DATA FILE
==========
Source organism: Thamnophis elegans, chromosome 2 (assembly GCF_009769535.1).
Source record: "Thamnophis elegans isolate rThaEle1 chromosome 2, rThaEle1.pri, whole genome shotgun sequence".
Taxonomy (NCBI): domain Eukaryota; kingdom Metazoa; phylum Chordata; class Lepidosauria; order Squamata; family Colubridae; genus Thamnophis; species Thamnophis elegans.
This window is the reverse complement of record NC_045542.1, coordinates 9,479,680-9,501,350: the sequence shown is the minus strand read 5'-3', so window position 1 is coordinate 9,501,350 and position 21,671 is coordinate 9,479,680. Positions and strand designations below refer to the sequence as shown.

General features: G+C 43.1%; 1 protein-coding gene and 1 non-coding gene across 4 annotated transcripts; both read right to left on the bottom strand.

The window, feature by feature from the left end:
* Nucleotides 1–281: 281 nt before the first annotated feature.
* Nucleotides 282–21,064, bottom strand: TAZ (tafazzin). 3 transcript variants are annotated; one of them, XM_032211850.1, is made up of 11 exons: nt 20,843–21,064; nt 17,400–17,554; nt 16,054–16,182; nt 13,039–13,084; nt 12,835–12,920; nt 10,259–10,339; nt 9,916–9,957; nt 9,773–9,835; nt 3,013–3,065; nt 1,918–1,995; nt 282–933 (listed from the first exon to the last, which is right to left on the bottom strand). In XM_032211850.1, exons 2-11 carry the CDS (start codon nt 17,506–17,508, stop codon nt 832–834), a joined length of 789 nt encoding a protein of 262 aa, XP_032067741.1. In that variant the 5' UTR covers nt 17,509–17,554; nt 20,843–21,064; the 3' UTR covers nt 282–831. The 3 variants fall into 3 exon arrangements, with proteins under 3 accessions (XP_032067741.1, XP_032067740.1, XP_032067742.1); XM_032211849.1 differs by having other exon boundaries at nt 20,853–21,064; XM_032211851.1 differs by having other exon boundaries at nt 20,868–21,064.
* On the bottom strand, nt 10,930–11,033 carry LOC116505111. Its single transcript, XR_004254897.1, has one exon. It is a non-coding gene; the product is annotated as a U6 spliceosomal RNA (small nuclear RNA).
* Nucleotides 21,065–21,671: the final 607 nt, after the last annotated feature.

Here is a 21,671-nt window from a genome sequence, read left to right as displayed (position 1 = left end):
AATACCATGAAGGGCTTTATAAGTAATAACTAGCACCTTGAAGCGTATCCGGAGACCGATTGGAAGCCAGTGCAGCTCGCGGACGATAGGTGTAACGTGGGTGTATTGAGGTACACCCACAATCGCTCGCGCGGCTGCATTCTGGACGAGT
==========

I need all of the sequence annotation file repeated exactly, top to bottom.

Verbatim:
Source organism: Thamnophis elegans, chromosome 2 (assembly GCF_009769535.1).
Source record: "Thamnophis elegans isolate rThaEle1 chromosome 2, rThaEle1.pri, whole genome shotgun sequence".
Taxonomy (NCBI): domain Eukaryota; kingdom Metazoa; phylum Chordata; class Lepidosauria; order Squamata; family Colubridae; genus Thamnophis; species Thamnophis elegans.
This window is the reverse complement of record NC_045542.1, coordinates 9,479,680-9,501,350: the sequence shown is the minus strand read 5'-3', so window position 1 is coordinate 9,501,350 and position 21,671 is coordinate 9,479,680. Positions and strand designations below refer to the sequence as shown.

General features: G+C 43.1%; 1 protein-coding gene and 1 non-coding gene across 4 annotated transcripts; both read right to left on the bottom strand.

The window, feature by feature from the left end:
* Nucleotides 1–281: 281 nt before the first annotated feature.
* Nucleotides 282–21,064, bottom strand: TAZ (tafazzin). 3 transcript variants are annotated; one of them, XM_032211850.1, is made up of 11 exons: nt 20,843–21,064; nt 17,400–17,554; nt 16,054–16,182; nt 13,039–13,084; nt 12,835–12,920; nt 10,259–10,339; nt 9,916–9,957; nt 9,773–9,835; nt 3,013–3,065; nt 1,918–1,995; nt 282–933 (listed from the first exon to the last, which is right to left on the bottom strand). In XM_032211850.1, exons 2-11 carry the CDS (start codon nt 17,506–17,508, stop codon nt 832–834), a joined length of 789 nt encoding a protein of 262 aa, XP_032067741.1. In that variant the 5' UTR covers nt 17,509–17,554; nt 20,843–21,064; the 3' UTR covers nt 282–831. The 3 variants fall into 3 exon arrangements, with proteins under 3 accessions (XP_032067741.1, XP_032067740.1, XP_032067742.1); XM_032211849.1 differs by having other exon boundaries at nt 20,853–21,064; XM_032211851.1 differs by having other exon boundaries at nt 20,868–21,064.
* On the bottom strand, nt 10,930–11,033 carry LOC116505111. Its single transcript, XR_004254897.1, has one exon. It is a non-coding gene; the product is annotated as a U6 spliceosomal RNA (small nuclear RNA).
* Nucleotides 21,065–21,671: the final 607 nt, after the last annotated feature.

Here is a 21,671-nt window from a genome sequence, read left to right as displayed (position 1 = left end):
AATACCATGAAGGGCTTTATAAGTAATAACTAGCACCTTGAAGCGTATCCGGAGACCGATTGGAAGCCAGTGCAGCTCGCGGACGATAGGTGTAACGTGGGTGTATTGAGGTACACCCACAATCGCTCGCGCGGCTGCATTCTGGACGAGT